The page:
The 31-week premature, 1200-g neonate was hospitalized in our institution’s neonatal intensive care unit (NICU) and treated with nasal continuous positive airway pressure as primary respiratory supporting system for three weeks. The infant had no family history nor did the case have any associated systemic findings. The initial examination for ROP was performed at 6 weeks of age by indirect ophthalmoscopy after the infant was discharged from the NICU. Zone III, stage 1 ROP was observed in the right eye, and zone II, stage 1 ROP was seen in the left eye. Weekly examinations were performed to follow up the retinal vascularization. Retinal vascularization was almost complete in the right eye, whereas zone III, stage 3 ROP and preplus disease were observed in the left eye at 43 weeks of postmenstrual age (PMA) (Figure 1). Intraretinal exudates developed and retinal hemorrhages increased in the temporal quadrant of the left eye at 51 weeks of PMA. Diode LP was applied to the left eye on the day after these findings were observed. The left eye received a near confluent pattern of diode LP (duration = 300 ms; laser power = 400 to 700 mW; 1,550 shots) to the avascular retina. During follow-ups the preplus appearance persisted, and exudates involved the macula and a telangiectatic vascular appearance including microaneurysms developed in the temporal quadrant one month following LP (Figure 1). Additional diode LP was applied around the telangiectatic vessels in the left eye combined with IVB injection at 55 weeks of PMA. Bevacizumab 0.75 mg (0.03 cc) was injected intravitreally using a 30-gauge needle placed 1 mm behind the limbus. The amount of bevacizumab was preferred according to our results obtained from our previous applications in ROP cases . Weekly examinations were performed throughout the first month after IVB injection. Exudates and the vascular activity resolved one month after the additional therapy.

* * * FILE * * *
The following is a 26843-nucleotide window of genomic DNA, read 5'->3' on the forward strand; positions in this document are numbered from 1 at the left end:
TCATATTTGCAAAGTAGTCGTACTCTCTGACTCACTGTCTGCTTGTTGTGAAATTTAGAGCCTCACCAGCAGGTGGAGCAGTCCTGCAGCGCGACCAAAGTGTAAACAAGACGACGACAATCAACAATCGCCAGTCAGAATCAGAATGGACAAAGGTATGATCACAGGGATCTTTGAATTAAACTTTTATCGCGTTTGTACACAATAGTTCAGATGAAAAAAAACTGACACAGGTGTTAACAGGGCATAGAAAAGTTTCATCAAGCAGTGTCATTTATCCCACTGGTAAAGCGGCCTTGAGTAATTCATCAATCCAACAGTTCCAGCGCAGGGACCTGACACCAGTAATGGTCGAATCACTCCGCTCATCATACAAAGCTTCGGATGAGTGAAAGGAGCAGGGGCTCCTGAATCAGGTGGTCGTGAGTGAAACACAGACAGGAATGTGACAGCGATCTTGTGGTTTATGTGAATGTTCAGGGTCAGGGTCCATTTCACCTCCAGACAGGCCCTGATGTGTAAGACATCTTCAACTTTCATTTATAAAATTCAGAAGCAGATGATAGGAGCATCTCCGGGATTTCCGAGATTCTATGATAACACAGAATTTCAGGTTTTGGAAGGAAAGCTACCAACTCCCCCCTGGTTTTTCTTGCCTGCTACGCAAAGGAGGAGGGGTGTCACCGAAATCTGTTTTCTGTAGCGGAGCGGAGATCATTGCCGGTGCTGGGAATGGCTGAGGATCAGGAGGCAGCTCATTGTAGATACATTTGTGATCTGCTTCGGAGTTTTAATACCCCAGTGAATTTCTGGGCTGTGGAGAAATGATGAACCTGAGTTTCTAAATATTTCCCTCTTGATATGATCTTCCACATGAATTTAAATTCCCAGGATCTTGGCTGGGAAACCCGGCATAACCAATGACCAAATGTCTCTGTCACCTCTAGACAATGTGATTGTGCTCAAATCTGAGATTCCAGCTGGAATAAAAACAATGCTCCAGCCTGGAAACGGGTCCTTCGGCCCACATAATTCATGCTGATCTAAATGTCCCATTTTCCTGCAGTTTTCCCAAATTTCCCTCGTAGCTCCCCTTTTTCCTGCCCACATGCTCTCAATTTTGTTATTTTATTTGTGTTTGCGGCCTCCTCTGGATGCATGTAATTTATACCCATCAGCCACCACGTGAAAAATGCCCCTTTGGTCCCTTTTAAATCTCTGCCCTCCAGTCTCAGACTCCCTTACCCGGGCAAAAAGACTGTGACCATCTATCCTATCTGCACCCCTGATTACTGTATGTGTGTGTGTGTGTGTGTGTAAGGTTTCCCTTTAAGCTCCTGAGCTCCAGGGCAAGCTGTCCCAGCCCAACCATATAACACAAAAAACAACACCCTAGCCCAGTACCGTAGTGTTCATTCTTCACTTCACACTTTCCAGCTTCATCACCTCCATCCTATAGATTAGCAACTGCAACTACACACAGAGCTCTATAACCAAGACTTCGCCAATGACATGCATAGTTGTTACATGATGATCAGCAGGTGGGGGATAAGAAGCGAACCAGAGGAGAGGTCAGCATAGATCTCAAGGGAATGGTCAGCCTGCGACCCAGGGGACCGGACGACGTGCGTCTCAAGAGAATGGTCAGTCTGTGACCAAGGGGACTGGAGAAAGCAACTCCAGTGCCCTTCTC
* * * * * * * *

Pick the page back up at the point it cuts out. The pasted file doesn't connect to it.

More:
Monthly examinations were performed. Total regression of the telangiectatic changes and the exudation in the left eye was documented. At the 14-month examination of the baby, telangiectatic changes including microaneurysms were observed in the temporal quadrant of the right eye. Intraretinal exudates developed in the temporal and nasal quadrants of the right eye. Diode LP (300 ms; laser power = 400 to 700 mW; 350 shots) was applied around the area of telangiectatic retinal changes in the right eye combined with IVB injection two days after the observation of the findings (Figure 2). Weekly examinations were performed throughout the first month after the treatment of the right eye. Exudates did not resolve completely and cryotherapy was applied to the area of telangiectatic retinal changes one month following LP. Total regression of the retinal findings occurred three months following the cryotherapy. At the final visit at the age of three years, spectral-domain optical coherence tomography (SD-OCT) (iVue, Optovue, Fremont, USA) images, cycloplegic refraction (handheld autorefractometer Retinomax (Nikon corporation, Tokyo, Japan)), and fundus photographs were obtained under general anesthesia (Figure 3). Fundus photographs showed the regression of the disease in both eyes. The SD-OCT map showed a well-formed foveal pit in both eyes. The eyes were orthotropic. The final cycloplegic refraction in spherical equivalent was +3.00 in the right and +2.00 in the left eye. The best corrected visual acuity was at least 0.5 in the right and 0.4 in the left eye.